Flawed argument on Iran as Middle Eastern hegemon
With all the misinformed coverage on the dangers of the Iran nuclear deal, it pains me to see equally misinformed commentary on its benefits. While never explicitly saying so, Arash Irani’s piece, through language and tone, argues for the benefits of increased Iranian power in the Middle East. The author’s arguments, however, show a profound lack of understanding of Middle Eastern international relations.
Irani begins by claiming that Iran is already a regional hegemon and will continue to strengthen its position in the region. This is untrue. If the Middle East has a hegemon, a leading power that eclipses all the rest, it is the United States. Other regional countries are too similar in power, both soft and hard: Saudi Arabia, Egypt and Turkey. The author follows this by claiming that Iran’s economic position will bolster its non-existent hegemony. Again, this is false. The Iranian economy is a one-trick pony. It only has oil. Yes, it will possibly experience remarkable growth in the coming years, but nothing that will enable it to challenge the established power of the aforementioned three. Irani tops this off with “Iran will supplant the United States as the hegemonic power.” This is impossible. Generally, and in the Middle East more specifically, hegemonic power is decided by military force. Without a nuclear weapon, Iran cannot hope to challenge U.S. predominance, and the U.S. has committed itself to preventing a nuclear Iran. Even if Iran develops a large enough arsenal to deter American action, it must still contend with what would be a hysterical and nuclear-armed Israel, supported by a terrified trio: Egypt, Saudi Arabia and Turkey. Military hegemony is simply impossible for Iran.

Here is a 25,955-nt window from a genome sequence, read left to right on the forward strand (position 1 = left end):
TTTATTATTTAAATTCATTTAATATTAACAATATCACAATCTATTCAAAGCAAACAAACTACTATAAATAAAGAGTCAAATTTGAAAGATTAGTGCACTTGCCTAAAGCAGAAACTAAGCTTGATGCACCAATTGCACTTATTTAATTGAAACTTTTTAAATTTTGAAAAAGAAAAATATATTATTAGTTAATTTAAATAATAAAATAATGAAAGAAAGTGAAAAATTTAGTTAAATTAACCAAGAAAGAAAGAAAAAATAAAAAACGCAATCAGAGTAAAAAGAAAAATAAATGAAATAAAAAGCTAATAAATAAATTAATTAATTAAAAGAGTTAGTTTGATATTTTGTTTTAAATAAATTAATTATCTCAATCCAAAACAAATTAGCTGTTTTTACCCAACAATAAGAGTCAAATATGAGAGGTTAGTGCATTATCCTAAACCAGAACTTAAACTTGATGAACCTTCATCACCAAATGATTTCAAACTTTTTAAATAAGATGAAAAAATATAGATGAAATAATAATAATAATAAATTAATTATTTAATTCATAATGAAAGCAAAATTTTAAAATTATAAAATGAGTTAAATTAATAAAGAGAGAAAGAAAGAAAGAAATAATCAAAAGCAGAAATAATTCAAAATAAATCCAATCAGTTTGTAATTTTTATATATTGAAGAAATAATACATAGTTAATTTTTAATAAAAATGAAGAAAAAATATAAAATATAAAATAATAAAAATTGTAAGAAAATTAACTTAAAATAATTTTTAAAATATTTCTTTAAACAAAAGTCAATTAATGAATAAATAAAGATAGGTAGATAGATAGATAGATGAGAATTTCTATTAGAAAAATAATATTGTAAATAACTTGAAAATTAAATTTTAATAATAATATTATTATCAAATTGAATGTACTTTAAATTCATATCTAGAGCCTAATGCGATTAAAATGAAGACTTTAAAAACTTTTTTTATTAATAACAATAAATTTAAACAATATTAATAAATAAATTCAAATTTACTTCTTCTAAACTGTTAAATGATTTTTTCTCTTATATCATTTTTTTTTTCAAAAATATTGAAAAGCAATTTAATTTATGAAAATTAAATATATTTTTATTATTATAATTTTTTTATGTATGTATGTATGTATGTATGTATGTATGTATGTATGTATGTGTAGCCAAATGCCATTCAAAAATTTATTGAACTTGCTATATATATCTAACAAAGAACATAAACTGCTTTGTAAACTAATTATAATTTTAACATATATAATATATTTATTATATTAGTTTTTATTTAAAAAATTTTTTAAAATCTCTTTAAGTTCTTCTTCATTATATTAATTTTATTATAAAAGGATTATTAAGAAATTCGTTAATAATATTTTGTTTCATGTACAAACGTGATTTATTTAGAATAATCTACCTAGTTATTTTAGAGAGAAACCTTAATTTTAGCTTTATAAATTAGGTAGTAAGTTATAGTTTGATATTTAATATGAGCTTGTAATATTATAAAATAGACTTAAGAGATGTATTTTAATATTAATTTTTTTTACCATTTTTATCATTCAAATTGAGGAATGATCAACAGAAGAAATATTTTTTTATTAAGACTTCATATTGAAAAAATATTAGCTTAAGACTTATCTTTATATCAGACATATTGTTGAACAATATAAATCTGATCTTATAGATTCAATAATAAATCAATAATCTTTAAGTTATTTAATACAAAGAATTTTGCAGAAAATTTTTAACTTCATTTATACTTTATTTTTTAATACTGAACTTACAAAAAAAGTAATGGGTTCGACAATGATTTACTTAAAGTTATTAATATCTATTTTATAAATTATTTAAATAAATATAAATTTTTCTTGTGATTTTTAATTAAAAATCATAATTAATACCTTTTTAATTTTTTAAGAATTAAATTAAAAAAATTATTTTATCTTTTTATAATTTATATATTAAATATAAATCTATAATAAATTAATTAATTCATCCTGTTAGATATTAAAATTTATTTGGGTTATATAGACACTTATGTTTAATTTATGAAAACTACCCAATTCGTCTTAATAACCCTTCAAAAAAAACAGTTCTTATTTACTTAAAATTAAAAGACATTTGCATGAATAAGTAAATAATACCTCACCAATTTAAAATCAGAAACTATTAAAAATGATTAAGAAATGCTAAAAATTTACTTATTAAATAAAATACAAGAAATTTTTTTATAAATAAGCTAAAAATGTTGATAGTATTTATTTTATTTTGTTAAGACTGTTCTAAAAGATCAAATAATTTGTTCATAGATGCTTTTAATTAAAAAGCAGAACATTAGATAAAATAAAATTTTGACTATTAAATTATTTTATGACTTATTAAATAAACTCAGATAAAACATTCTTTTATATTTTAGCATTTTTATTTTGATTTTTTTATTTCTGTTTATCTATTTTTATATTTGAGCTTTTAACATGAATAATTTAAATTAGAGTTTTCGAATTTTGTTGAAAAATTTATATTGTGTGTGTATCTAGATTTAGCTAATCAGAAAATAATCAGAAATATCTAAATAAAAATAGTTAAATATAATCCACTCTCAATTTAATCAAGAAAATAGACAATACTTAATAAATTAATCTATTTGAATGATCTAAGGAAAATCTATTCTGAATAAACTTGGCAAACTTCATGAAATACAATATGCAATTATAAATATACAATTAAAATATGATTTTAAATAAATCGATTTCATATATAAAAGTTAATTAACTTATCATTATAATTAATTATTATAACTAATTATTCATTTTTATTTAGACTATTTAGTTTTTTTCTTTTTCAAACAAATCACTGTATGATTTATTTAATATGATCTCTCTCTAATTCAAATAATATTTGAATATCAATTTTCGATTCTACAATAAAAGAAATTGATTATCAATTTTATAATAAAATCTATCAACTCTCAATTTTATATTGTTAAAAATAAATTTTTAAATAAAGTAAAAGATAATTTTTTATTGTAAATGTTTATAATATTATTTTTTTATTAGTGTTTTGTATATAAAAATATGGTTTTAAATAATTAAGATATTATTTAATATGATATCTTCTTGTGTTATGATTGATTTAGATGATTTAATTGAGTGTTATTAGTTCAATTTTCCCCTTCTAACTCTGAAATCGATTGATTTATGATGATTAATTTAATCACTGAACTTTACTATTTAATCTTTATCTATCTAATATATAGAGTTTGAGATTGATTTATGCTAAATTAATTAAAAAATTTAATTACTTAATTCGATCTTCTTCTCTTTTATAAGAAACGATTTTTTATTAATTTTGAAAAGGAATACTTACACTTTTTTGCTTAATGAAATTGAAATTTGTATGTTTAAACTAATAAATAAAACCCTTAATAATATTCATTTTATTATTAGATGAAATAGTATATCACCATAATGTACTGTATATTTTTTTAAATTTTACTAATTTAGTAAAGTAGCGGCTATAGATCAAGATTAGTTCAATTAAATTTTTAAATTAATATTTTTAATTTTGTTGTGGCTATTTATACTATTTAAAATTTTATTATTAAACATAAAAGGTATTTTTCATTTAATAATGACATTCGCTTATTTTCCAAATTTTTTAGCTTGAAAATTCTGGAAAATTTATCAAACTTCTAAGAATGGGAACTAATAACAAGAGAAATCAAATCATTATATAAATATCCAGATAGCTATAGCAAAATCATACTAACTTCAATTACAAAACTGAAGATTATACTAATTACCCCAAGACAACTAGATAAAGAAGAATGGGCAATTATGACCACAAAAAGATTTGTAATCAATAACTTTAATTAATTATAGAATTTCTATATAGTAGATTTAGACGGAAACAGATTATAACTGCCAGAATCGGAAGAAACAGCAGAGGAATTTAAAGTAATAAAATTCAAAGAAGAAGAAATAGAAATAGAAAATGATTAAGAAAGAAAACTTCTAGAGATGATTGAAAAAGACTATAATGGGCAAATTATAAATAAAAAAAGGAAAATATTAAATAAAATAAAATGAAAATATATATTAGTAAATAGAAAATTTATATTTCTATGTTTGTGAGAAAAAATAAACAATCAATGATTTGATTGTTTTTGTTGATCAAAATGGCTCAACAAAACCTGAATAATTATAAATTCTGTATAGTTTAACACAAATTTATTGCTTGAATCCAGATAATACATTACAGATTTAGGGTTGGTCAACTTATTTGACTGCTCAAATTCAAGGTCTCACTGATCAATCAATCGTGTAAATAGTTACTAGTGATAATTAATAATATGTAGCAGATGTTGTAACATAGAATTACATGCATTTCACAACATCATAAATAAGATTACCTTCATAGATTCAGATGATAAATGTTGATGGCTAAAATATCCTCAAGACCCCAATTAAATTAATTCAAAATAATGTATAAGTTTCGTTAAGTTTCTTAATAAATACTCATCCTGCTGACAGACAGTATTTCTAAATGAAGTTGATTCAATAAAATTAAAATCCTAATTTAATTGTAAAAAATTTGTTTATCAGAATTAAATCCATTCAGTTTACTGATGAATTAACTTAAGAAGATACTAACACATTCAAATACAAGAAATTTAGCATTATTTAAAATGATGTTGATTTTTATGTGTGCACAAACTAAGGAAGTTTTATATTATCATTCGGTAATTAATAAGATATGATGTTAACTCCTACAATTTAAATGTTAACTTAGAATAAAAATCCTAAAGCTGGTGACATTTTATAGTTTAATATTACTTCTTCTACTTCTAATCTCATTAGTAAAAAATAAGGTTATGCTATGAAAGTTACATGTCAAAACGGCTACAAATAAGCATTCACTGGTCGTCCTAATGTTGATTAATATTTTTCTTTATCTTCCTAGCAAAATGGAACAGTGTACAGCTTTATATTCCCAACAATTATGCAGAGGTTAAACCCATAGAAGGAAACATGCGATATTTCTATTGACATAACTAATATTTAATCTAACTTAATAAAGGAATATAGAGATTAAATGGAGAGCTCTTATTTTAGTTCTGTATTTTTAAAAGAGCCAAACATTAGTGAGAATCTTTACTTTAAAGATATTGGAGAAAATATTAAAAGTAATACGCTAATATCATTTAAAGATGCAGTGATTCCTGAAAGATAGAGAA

Irani then goes on to compare a possible Iranian hegemony in the Middle East to that of Russia over Eastern Europe and Central Asia, stating it could bring “more stability to the Arab world.” Calling Russia a stabilizing force is only possible if you have not been keeping up with any news in the last few years. Georgia, Ukraine and Syria are all examples of Russian destabilization, which is not a comparison a country should want made. The author states that Iran could use its deep-rooted historical and cultural foundations with the Middle East to wield its influence for peace. This again shows a historical misunderstanding. Many Arabs feel little to no cultural affinity with Iranians. The various Persian empires often subjugated Arab peoples. Even now, the Sunni-Shia split is alive and well, best embodied in Saudi-Iranian relations, which are frosty to say the least. The author provides Iraq, Lebanon, Syria and Yemen as examples of Iran’s good-neighbor policies of supporting responsible governments. This makes no sense. Iraq’s government and military forces have essentially been used as Nouri al-Maliki’s private army, wrecking sectarian revenge for Hussein’s oppression. Al-Maliki’s corrupt and brutal government is a primary cause of ISIS’s rise. Lebanon is run, to various degrees, by Hezbollah, a terrorist organization which functions as an effective part of Iranian foreign policy. Syria is Syria. Yemen is Syria on a smaller scale. All of these are clearly sterling examples of destabilizing governments.
Finally, Irani argues that nationalism is a good thing. Nationalism has been one of the greatest destructive ideas in human history. American expansionism, German and Japanese fascism, post-colonial wars among the formerly colonized and the Balkans are all examples of how destructive nationalism can be. And by no means is nationalism, as Irani supposes, a liberal ideology. It has, in fact, been co-opted throughout history by conservative or repressive movements. Napoleon’s France, Bismarck’s Germany, Stalin’s Russia and Mao’s China all thrived off nationalism. Arguing then, as the author does, that increased nationalism will make Iran a more liberal society is another ahistorical argument.
Though I agree with Irani that the nuclear deal is good, I disagree with Irani's reasoning. Irani’s arguments do not stand the test of history and do not support the cause of better relations with Iran.
Zachary Torrey is a School of Arts and Sciences senior majoring in political science.